I can understand not wanting students to take over the meeting but would it hurt to have some student representatives there?

Kaitlyn Schallhorn of Campus Reform reports.

Students surprised with monumental tuition hike while locked out of tuition meeting

As the University of Virginia announced a plan to increase tuition by 11 percent—one of the highest increases in the country—the public university locked students out of the library where its board members were meeting Wednesday afternoon.

With the tuition increase, incoming freshmen will be expected to pay $14,468—an increase of $1,470 from this year’s incoming freshmen. Tuition will increase again the following school year with a $1,000 jump coupled with an expected 3.5 percent increase due to inflation; that tuition does not include room and board.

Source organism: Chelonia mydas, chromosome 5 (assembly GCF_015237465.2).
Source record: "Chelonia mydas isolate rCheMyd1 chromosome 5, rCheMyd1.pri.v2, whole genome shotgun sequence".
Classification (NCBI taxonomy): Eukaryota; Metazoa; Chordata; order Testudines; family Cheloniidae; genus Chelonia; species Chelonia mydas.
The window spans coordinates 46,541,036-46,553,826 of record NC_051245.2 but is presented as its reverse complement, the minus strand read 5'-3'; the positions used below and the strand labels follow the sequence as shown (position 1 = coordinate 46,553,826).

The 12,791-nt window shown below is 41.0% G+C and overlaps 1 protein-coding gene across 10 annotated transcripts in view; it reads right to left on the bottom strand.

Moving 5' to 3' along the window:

Current undergraduate in-state students will experience a 3.6 percent tuition increase that totals about $470 in the upcoming years. Current undergraduates who are not Virginia residents are facing a 3.7 percent increase in their tuition that totals approximately $1,580.

An undergraduate student who is not a Virginia resident told Campus Reform that it was “probable” that he would have to take out additional student loans in order to make up the more than $1,000 difference in tuition.

“I’m one of three kids so my parents are already pretty strapped paying for college,” the student, who wished to remain anonymous, told Campus Reform. “To make it a blanket increase when [the BOV knows] that out-of-state students are paying more is misguided.”

“I can tell you that if I wasn’t a fourth year and I had to face this tuition hike, I probably would not be able to finish U-Va.,” Arrianne Talma, a U-Va. out-of-state student, told Campus Reform.